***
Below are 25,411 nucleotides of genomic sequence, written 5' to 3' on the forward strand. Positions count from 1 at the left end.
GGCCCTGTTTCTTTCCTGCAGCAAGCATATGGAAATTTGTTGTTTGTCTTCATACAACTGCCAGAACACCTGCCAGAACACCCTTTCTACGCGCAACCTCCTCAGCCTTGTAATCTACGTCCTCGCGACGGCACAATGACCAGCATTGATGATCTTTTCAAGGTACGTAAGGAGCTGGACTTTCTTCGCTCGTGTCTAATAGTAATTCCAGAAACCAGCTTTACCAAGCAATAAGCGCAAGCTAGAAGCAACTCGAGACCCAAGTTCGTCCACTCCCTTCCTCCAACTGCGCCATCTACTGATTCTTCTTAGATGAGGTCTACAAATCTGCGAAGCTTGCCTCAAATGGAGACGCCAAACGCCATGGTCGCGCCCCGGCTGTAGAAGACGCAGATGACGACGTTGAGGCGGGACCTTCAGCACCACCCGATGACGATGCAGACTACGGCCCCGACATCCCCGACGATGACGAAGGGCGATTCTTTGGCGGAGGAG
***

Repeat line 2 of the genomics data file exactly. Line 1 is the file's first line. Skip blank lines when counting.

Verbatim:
GGCCCTGTTTCTTTCCTGCAGCAAGCATATGGAAATTTGTTGTTTGTCTTCATACAACTGCCAGAACACCTGCCAGAACACCCTTTCTACGCGCAACCTCCTCAGCCTTGTAATCTACGTCCTCGCGACGGCACAATGACCAGCATTGATGATCTTTTCAAGGTACGTAAGGAGCTGGACTTTCTTCGCTCGTGTCTAATAGTAATTCCAGAAACCAGCTTTACCAAGCAATAAGCGCAAGCTAGAAGCAACTCGAGACCCAAGTTCGTCCACTCCCTTCCTCCAACTGCGCCATCTACTGATTCTTCTTAGATGAGGTCTACAAATCTGCGAAGCTTGCCTCAAATGGAGACGCCAAACGCCATGGTCGCGCCCCGGCTGTAGAAGACGCAGATGACGACGTTGAGGCGGGACCTTCAGCACCACCCGATGACGATGCAGACTACGGCCCCGACATCCCCGACGATGACGAAGGGCGATTCTTTGGCGGAGGAG